Adolf Wohlbrück

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Anton Walbrook in the 1940s (Adolf Wohlbrück)

Adolf Wilhelm Anton Wohlbrück (born November 19, 1896 in Vienna , † August 9, 1967 in Garatshausen ) was an Austrian actor who called himself Anton Walbrook in exile in England .


Adolf Wohlbrück in the summer of 1930 as Andreas Bleichenwang from What you want in a photograph by Genja Jonas

Wohlbrück was the son of the circus clown Adolf Ferdinand Wohlbrück (1864-1930) and grandson of the actor and vaudeville artist Adolf Wohlbrück (1826-1897). After attending a monastery school in Vienna and high school in Berlin, he took acting lessons at Max Reinhardt's school . During the First World War he was captured by the French, where he founded the Aucher Gefangenschaftstheater, and then continued his career at various stages in Munich , Dresden and Berlin. He occasionally began to act in silent films, but it was only with the sound film that he appeared regularly. He embodied the elegant, urbane gentleman , often at the side of Renate Müller , for example in the films Viktor and Viktoria and The English Marriage . From 1933 he changed his appearance and appeared with a mustache .

Wohlbrück, not only a “ half-Jew ” and allegedly homosexual, but also a vehement opponent of the National Socialist regime politically, emigrated to England via France and Hollywood in 1936 and worked there under the stage name Anton Walbrook - “Adolf” would certainly have caused offense at the time. Even in exile he actively supported Jewish actors and “non-Aryan” relatives of German actors, financially or by helping them pave the way to escape.

In contrast to many other German-speaking actors, he was also able to record considerable success in English-speaking exile. One of his first roles in Great Britain was Prince Albert in the 1937 period film Queen Victoria and in the sequel Sixty Glorious Years from 1938. Wohlbrück also played elegant, sinister foreigners; for example as a murderous husband in the film thriller Gaslight (1940) and as a ballet impresario in The Red Shoes (1948) under the direction of the directing duo Powell - Pressburger . He had previously made the films 49th Parallel (1941) and Life and Death of Colonel Blimp (1943) with Powell and Pressburger . In both films, Wohlbrück embodied - unusually in view of the World War and the function of the films as propaganda works - positive Germans who reject National Socialism. In 1947 he took British citizenship .

After the Second World War he was back on German stages. First in 1951 in Düsseldorf under Gustaf Gründgens , then also in Hamburg and Stuttgart. He also worked in international film productions. In Der Reigen , directed by Max Ophüls , he embodied the role of the omniscient emcee . In the late stages of his career he turned back to the theater and made fewer films. In 1967 he received the gold film tape for many years of outstanding work in German film. He died on August 9 of the same year at the age of 70 of complications from a heart attack after collapsing on stage during a performance in Munich at the end of March 1967.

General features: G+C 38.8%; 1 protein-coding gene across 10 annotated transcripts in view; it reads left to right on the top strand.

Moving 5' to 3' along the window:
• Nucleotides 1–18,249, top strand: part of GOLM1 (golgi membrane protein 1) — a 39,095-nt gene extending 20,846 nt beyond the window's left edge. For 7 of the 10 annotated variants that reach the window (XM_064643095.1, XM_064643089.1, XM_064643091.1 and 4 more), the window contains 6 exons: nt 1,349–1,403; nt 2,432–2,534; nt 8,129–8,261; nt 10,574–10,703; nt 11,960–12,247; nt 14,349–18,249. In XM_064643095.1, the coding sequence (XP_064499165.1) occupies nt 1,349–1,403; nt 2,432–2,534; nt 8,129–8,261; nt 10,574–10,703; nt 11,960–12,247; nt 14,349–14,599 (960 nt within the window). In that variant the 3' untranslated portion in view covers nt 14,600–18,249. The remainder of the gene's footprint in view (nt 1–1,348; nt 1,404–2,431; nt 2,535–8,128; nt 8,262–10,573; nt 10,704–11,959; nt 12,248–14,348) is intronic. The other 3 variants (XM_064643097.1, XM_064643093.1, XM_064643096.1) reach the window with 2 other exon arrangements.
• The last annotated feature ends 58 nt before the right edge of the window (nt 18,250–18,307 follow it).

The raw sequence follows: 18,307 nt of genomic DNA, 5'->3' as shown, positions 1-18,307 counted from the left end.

Grave of Anton Walbrook in Hampstead , London

(The following German films in the order of censorship approval)


  • Kurt Loup: The Wohlbrücks. A German theater family . Claassen, Düsseldorf 1975, ISBN 3-546-46205-X , table of contents (1 page) in the joint library network
  • Robert Dachs : "Say goodbye ..." 1992 Book and exhibition in Vienna, Berlin (German Historical Museum), Munich, Salzburg a. a. Chapter on the life of Adolf Wohlbrück
  • Georg Seeßlen : L'homme fatale. The seduction of melancholy: the actor Adolf Wohlbrück and his films . In: Christian Cargnelli, Michael Omasta (ed.): Departure into the Unknown. Austrian filmmakers who emigrated before 1945 . Volume 1. Waspennest, Vienna 1993, ISBN 3-85458-503-9 , pp. 29-38.
  • German Stage Yearbook 1968 . Bühnenschriften-Vertriebs-Gesellschaft mbH, Hamburg 1967.
  • Kay Less : "In life, more is taken from you than given ...". Lexicon of filmmakers who emigrated from Germany and Austria between 1933 and 1945. A general overview. ACABUS Verlag, Hamburg 2011, ISBN 978-3-86282-049-8 , p. 661.
  • Paul S. Ulrich: Biographical directory for theater, dance and Musik , Berlin-Verlag Spitz, 1997, p. 2052 (with references).
  • Ellen Gibbels ; Elisabeth Hettwer: Adolf Wohlbrück / Anton Walbrook: Actor-Emigrant-European , 1992; Manuscript, Deutsche Kinemathek, Berlin

Web links

Individual evidence

  1. Brigitte Stieghahn, Adolf Wohlbrück (1896–1967) - data on his life, Berlin 1999, see also personal file “RKK 2600 Adolf Wohlbrück” in the Federal Archives in Berlin-Lichterfelde
  2. ^ Deutsches Theater-Lexikon, Biographisches und Bibliographisches Handbuch, founded by Wilhelm Kosch, continued by Ingrid Bigler-Marschall; sixth volume, Zurich and Munich 2008, p. 3499
  3. Eike Pies , Principals - for Genealogy d. German-speaking professional theater from the 17th to 19th centuries , A. Henn Verlag Düsseldorf, 1973, ISBN 3-450-01061-1 , 9783450010614, p. 389 genealogical overview (based on Kurt Loup)
  4. Adolf Wohlbrück - the melancholy seducer . Deutschlandfunk, August 9, 2017. Accessed December 6, 2017
  5. Adolf Wohlbrück: "I owe everything to my beard" . Die Presse, April 18, 2014. Accessed December 6, 2017
  6. ^ Sylvia Buchen: New gender constructions and (queer) subcultural currents in the Weimar Republic . Freiburger FrauenStudien 17 (2005), pp. 203–224, see there page 207 (PDF file)
  7. a b German Stage Yearbook 1968 p. 149